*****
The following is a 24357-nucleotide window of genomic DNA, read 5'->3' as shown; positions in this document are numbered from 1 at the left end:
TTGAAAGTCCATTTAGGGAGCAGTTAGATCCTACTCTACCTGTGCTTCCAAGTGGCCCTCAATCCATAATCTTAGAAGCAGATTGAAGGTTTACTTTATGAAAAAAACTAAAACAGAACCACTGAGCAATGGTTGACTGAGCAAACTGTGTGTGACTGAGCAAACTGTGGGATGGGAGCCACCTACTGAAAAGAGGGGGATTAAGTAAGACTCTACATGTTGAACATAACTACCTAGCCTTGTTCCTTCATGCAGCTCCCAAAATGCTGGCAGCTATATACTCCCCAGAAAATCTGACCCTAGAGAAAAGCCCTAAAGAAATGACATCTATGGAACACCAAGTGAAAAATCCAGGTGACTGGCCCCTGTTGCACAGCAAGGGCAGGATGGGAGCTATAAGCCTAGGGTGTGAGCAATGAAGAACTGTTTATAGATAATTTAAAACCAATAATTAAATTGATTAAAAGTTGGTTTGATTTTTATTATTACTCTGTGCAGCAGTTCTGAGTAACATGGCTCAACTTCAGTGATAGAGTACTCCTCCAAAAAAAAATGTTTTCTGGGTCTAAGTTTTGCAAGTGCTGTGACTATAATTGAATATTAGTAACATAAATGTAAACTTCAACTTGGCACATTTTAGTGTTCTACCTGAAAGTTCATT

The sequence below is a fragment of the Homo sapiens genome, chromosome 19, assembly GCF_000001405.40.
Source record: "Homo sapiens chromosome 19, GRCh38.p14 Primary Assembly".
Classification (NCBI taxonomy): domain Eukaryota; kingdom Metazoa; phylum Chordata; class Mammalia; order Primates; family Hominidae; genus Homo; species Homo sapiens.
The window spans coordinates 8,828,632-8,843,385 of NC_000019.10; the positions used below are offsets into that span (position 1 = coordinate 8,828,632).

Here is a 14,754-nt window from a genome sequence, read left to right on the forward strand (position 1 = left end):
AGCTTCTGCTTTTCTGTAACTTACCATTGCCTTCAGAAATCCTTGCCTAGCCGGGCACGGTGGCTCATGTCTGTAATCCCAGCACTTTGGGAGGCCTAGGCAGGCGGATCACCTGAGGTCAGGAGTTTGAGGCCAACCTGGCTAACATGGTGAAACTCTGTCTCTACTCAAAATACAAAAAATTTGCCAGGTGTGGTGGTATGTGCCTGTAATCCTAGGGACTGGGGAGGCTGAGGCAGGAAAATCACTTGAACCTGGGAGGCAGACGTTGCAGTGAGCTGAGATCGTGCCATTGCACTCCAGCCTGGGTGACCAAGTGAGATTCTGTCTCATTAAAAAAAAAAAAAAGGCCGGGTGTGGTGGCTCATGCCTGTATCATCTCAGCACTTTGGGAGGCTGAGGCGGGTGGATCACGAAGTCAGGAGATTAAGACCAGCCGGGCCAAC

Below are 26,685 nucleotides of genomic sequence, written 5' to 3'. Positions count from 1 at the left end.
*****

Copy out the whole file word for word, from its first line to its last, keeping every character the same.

The following is a 24357-nucleotide window of genomic DNA, read 5'->3' as shown; positions in this document are numbered from 1 at the left end:
TTGAAAGTCCATTTAGGGAGCAGTTAGATCCTACTCTACCTGTGCTTCCAAGTGGCCCTCAATCCATAATCTTAGAAGCAGATTGAAGGTTTACTTTATGAAAAAAACTAAAACAGAACCACTGAGCAATGGTTGACTGAGCAAACTGTGTGTGACTGAGCAAACTGTGGGATGGGAGCCACCTACTGAAAAGAGGGGGATTAAGTAAGACTCTACATGTTGAACATAACTACCTAGCCTTGTTCCTTCATGCAGCTCCCAAAATGCTGGCAGCTATATACTCCCCAGAAAATCTGACCCTAGAGAAAAGCCCTAAAGAAATGACATCTATGGAACACCAAGTGAAAAATCCAGGTGACTGGCCCCTGTTGCACAGCAAGGGCAGGATGGGAGCTATAAGCCTAGGGTGTGAGCAATGAAGAACTGTTTATAGATAATTTAAAACCAATAATTAAATTGATTAAAAGTTGGTTTGATTTTTATTATTACTCTGTGCAGCAGTTCTGAGTAACATGGCTCAACTTCAGTGATAGAGTACTCCTCCAAAAAAAAATGTTTTCTGGGTCTAAGTTTTGCAAGTGCTGTGACTATAATTGAATATTAGTAACATAAATGTAAACTTCAACTTGGCACATTTTAGTGTTCTACCTGAAAGTTCATT

The sequence below is a fragment of the Homo sapiens genome, chromosome 19, assembly GCF_000001405.40.
Source record: "Homo sapiens chromosome 19, GRCh38.p14 Primary Assembly".
Classification (NCBI taxonomy): domain Eukaryota; kingdom Metazoa; phylum Chordata; class Mammalia; order Primates; family Hominidae; genus Homo; species Homo sapiens.
The window spans coordinates 8,828,632-8,843,385 of NC_000019.10; the positions used below are offsets into that span (position 1 = coordinate 8,828,632).

Here is a 14,754-nt window from a genome sequence, read left to right on the forward strand (position 1 = left end):
AGCTTCTGCTTTTCTGTAACTTACCATTGCCTTCAGAAATCCTTGCCTAGCCGGGCACGGTGGCTCATGTCTGTAATCCCAGCACTTTGGGAGGCCTAGGCAGGCGGATCACCTGAGGTCAGGAGTTTGAGGCCAACCTGGCTAACATGGTGAAACTCTGTCTCTACTCAAAATACAAAAAATTTGCCAGGTGTGGTGGTATGTGCCTGTAATCCTAGGGACTGGGGAGGCTGAGGCAGGAAAATCACTTGAACCTGGGAGGCAGACGTTGCAGTGAGCTGAGATCGTGCCATTGCACTCCAGCCTGGGTGACCAAGTGAGATTCTGTCTCATTAAAAAAAAAAAAAAGGCCGGGTGTGGTGGCTCATGCCTGTATCATCTCAGCACTTTGGGAGGCTGAGGCGGGTGGATCACGAAGTCAGGAGATTAAGACCAGCCGGGCCAAC

Below are 26,685 nucleotides of genomic sequence, written 5' to 3'. Positions count from 1 at the left end.